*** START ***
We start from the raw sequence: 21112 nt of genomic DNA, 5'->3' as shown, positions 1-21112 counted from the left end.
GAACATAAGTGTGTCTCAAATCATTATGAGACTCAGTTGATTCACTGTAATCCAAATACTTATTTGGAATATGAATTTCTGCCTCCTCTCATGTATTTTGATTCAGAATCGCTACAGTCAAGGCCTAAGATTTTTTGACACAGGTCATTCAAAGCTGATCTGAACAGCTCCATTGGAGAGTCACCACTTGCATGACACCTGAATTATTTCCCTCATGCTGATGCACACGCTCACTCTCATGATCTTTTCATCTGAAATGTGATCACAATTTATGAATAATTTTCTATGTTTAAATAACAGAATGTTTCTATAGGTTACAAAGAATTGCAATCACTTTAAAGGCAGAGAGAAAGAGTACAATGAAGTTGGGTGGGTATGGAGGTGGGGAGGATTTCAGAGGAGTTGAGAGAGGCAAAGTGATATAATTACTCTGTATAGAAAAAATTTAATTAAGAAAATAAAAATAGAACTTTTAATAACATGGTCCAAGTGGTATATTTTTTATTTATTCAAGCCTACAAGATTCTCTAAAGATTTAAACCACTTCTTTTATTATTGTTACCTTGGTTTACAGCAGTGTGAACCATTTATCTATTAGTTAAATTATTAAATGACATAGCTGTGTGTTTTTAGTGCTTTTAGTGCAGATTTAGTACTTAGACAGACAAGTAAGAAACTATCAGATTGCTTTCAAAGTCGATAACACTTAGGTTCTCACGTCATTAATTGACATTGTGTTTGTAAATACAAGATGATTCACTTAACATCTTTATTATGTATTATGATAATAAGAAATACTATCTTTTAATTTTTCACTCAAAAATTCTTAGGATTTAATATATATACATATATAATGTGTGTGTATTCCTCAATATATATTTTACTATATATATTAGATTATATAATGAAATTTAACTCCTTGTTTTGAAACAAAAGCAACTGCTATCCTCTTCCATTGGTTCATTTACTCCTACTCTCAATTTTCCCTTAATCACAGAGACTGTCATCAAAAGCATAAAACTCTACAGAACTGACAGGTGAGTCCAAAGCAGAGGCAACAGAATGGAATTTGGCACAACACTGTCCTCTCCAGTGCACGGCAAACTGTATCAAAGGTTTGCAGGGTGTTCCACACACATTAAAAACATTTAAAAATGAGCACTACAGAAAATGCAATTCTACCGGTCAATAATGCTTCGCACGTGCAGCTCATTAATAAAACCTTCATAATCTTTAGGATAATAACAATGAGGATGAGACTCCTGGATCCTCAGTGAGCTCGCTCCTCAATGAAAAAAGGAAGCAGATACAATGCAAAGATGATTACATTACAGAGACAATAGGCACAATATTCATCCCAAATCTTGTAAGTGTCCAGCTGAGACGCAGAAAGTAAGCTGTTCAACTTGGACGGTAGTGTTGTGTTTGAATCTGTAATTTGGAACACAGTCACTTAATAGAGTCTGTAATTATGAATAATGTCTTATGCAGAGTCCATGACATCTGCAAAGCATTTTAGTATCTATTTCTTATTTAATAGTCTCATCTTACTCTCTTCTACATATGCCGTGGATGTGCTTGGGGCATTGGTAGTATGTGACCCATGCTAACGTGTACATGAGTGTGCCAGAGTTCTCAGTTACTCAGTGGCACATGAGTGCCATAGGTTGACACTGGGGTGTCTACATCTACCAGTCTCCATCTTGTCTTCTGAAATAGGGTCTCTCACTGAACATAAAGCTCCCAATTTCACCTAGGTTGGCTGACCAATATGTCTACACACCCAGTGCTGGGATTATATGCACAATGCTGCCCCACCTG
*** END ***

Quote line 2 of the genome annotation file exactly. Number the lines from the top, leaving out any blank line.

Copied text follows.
GAACATAAGTGTGTCTCAAATCATTATGAGACTCAGTTGATTCACTGTAATCCAAATACTTATTTGGAATATGAATTTCTGCCTCCTCTCATGTATTTTGATTCAGAATCGCTACAGTCAAGGCCTAAGATTTTTTGACACAGGTCATTCAAAGCTGATCTGAACAGCTCCATTGGAGAGTCACCACTTGCATGACACCTGAATTATTTCCCTCATGCTGATGCACACGCTCACTCTCATGATCTTTTCATCTGAAATGTGATCACAATTTATGAATAATTTTCTATGTTTAAATAACAGAATGTTTCTATAGGTTACAAAGAATTGCAATCACTTTAAAGGCAGAGAGAAAGAGTACAATGAAGTTGGGTGGGTATGGAGGTGGGGAGGATTTCAGAGGAGTTGAGAGAGGCAAAGTGATATAATTACTCTGTATAGAAAAAATTTAATTAAGAAAATAAAAATAGAACTTTTAATAACATGGTCCAAGTGGTATATTTTTTATTTATTCAAGCCTACAAGATTCTCTAAAGATTTAAACCACTTCTTTTATTATTGTTACCTTGGTTTACAGCAGTGTGAACCATTTATCTATTAGTTAAATTATTAAATGACATAGCTGTGTGTTTTTAGTGCTTTTAGTGCAGATTTAGTACTTAGACAGACAAGTAAGAAACTATCAGATTGCTTTCAAAGTCGATAACACTTAGGTTCTCACGTCATTAATTGACATTGTGTTTGTAAATACAAGATGATTCACTTAACATCTTTATTATGTATTATGATAATAAGAAATACTATCTTTTAATTTTTCACTCAAAAATTCTTAGGATTTAATATATATACATATATAATGTGTGTGTATTCCTCAATATATATTTTACTATATATATTAGATTATATAATGAAATTTAACTCCTTGTTTTGAAACAAAAGCAACTGCTATCCTCTTCCATTGGTTCATTTACTCCTACTCTCAATTTTCCCTTAATCACAGAGACTGTCATCAAAAGCATAAAACTCTACAGAACTGACAGGTGAGTCCAAAGCAGAGGCAACAGAATGGAATTTGGCACAACACTGTCCTCTCCAGTGCACGGCAAACTGTATCAAAGGTTTGCAGGGTGTTCCACACACATTAAAAACATTTAAAAATGAGCACTACAGAAAATGCAATTCTACCGGTCAATAATGCTTCGCACGTGCAGCTCATTAATAAAACCTTCATAATCTTTAGGATAATAACAATGAGGATGAGACTCCTGGATCCTCAGTGAGCTCGCTCCTCAATGAAAAAAGGAAGCAGATACAATGCAAAGATGATTACATTACAGAGACAATAGGCACAATATTCATCCCAAATCTTGTAAGTGTCCAGCTGAGACGCAGAAAGTAAGCTGTTCAACTTGGACGGTAGTGTTGTGTTTGAATCTGTAATTTGGAACACAGTCACTTAATAGAGTCTGTAATTATGAATAATGTCTTATGCAGAGTCCATGACATCTGCAAAGCATTTTAGTATCTATTTCTTATTTAATAGTCTCATCTTACTCTCTTCTACATATGCCGTGGATGTGCTTGGGGCATTGGTAGTATGTGACCCATGCTAACGTGTACATGAGTGTGCCAGAGTTCTCAGTTACTCAGTGGCACATGAGTGCCATAGGTTGACACTGGGGTGTCTACATCTACCAGTCTCCATCTTGTCTTCTGAAATAGGGTCTCTCACTGAACATAAAGCTCCCAATTTCACCTAGGTTGGCTGACCAATATGTCTACACACCCAGTGCTGGGATTATATGCACAATGCTGCCCCACCTG